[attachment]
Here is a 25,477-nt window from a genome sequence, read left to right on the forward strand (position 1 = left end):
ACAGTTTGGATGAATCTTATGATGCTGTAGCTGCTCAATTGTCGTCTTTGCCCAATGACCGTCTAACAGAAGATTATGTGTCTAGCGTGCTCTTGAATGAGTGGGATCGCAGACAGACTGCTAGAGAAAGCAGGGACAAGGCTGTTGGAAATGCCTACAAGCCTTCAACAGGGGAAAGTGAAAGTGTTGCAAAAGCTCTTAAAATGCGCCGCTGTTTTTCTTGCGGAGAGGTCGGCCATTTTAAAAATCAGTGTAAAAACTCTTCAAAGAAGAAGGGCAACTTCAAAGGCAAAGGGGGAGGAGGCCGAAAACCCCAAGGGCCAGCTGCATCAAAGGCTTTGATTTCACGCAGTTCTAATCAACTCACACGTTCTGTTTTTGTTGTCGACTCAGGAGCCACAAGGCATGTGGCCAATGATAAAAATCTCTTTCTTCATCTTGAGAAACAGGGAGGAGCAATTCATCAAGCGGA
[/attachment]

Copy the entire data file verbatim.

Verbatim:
Here is a 25,477-nt window from a genome sequence, read left to right on the forward strand (position 1 = left end):
ACAGTTTGGATGAATCTTATGATGCTGTAGCTGCTCAATTGTCGTCTTTGCCCAATGACCGTCTAACAGAAGATTATGTGTCTAGCGTGCTCTTGAATGAGTGGGATCGCAGACAGACTGCTAGAGAAAGCAGGGACAAGGCTGTTGGAAATGCCTACAAGCCTTCAACAGGGGAAAGTGAAAGTGTTGCAAAAGCTCTTAAAATGCGCCGCTGTTTTTCTTGCGGAGAGGTCGGCCATTTTAAAAATCAGTGTAAAAACTCTTCAAAGAAGAAGGGCAACTTCAAAGGCAAAGGGGGAGGAGGCCGAAAACCCCAAGGGCCAGCTGCATCAAAGGCTTTGATTTCACGCAGTTCTAATCAACTCACACGTTCTGTTTTTGTTGTCGACTCAGGAGCCACAAGGCATGTGGCCAATGATAAAAATCTCTTTCTTCATCTTGAGAAACAGGGAGGAGCAATTCATCAAGCGGA